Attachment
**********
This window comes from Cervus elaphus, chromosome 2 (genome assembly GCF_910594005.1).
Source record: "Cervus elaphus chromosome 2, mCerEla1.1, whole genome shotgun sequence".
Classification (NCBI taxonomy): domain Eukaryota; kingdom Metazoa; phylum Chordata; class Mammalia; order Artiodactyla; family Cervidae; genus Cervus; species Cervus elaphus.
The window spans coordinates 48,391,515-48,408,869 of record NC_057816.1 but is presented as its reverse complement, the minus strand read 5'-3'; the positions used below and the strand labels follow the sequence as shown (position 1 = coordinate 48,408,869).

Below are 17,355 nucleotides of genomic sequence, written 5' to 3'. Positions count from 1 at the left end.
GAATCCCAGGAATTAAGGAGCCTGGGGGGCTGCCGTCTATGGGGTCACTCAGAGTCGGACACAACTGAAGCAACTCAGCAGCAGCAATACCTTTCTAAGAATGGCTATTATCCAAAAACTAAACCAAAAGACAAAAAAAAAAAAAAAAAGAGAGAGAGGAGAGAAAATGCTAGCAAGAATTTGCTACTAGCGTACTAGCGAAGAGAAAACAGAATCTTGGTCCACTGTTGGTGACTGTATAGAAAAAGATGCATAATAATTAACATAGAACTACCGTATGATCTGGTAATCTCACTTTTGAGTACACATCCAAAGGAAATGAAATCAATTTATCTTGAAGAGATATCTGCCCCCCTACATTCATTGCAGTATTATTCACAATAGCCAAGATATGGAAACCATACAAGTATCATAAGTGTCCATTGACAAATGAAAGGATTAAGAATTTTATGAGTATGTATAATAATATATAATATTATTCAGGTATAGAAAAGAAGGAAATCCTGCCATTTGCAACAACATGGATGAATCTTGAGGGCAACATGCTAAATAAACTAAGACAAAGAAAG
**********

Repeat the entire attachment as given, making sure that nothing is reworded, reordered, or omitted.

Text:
This window comes from Cervus elaphus, chromosome 2 (genome assembly GCF_910594005.1).
Source record: "Cervus elaphus chromosome 2, mCerEla1.1, whole genome shotgun sequence".
Classification (NCBI taxonomy): domain Eukaryota; kingdom Metazoa; phylum Chordata; class Mammalia; order Artiodactyla; family Cervidae; genus Cervus; species Cervus elaphus.
The window spans coordinates 48,391,515-48,408,869 of record NC_057816.1 but is presented as its reverse complement, the minus strand read 5'-3'; the positions used below and the strand labels follow the sequence as shown (position 1 = coordinate 48,408,869).

Below are 17,355 nucleotides of genomic sequence, written 5' to 3'. Positions count from 1 at the left end.
GAATCCCAGGAATTAAGGAGCCTGGGGGGCTGCCGTCTATGGGGTCACTCAGAGTCGGACACAACTGAAGCAACTCAGCAGCAGCAATACCTTTCTAAGAATGGCTATTATCCAAAAACTAAACCAAAAGACAAAAAAAAAAAAAAAAAGAGAGAGAGGAGAGAAAATGCTAGCAAGAATTTGCTACTAGCGTACTAGCGAAGAGAAAACAGAATCTTGGTCCACTGTTGGTGACTGTATAGAAAAAGATGCATAATAATTAACATAGAACTACCGTATGATCTGGTAATCTCACTTTTGAGTACACATCCAAAGGAAATGAAATCAATTTATCTTGAAGAGATATCTGCCCCCCTACATTCATTGCAGTATTATTCACAATAGCCAAGATATGGAAACCATACAAGTATCATAAGTGTCCATTGACAAATGAAAGGATTAAGAATTTTATGAGTATGTATAATAATATATAATATTATTCAGGTATAGAAAAGAAGGAAATCCTGCCATTTGCAACAACATGGATGAATCTTGAGGGCAACATGCTAAATAAACTAAGACAAAGAAAG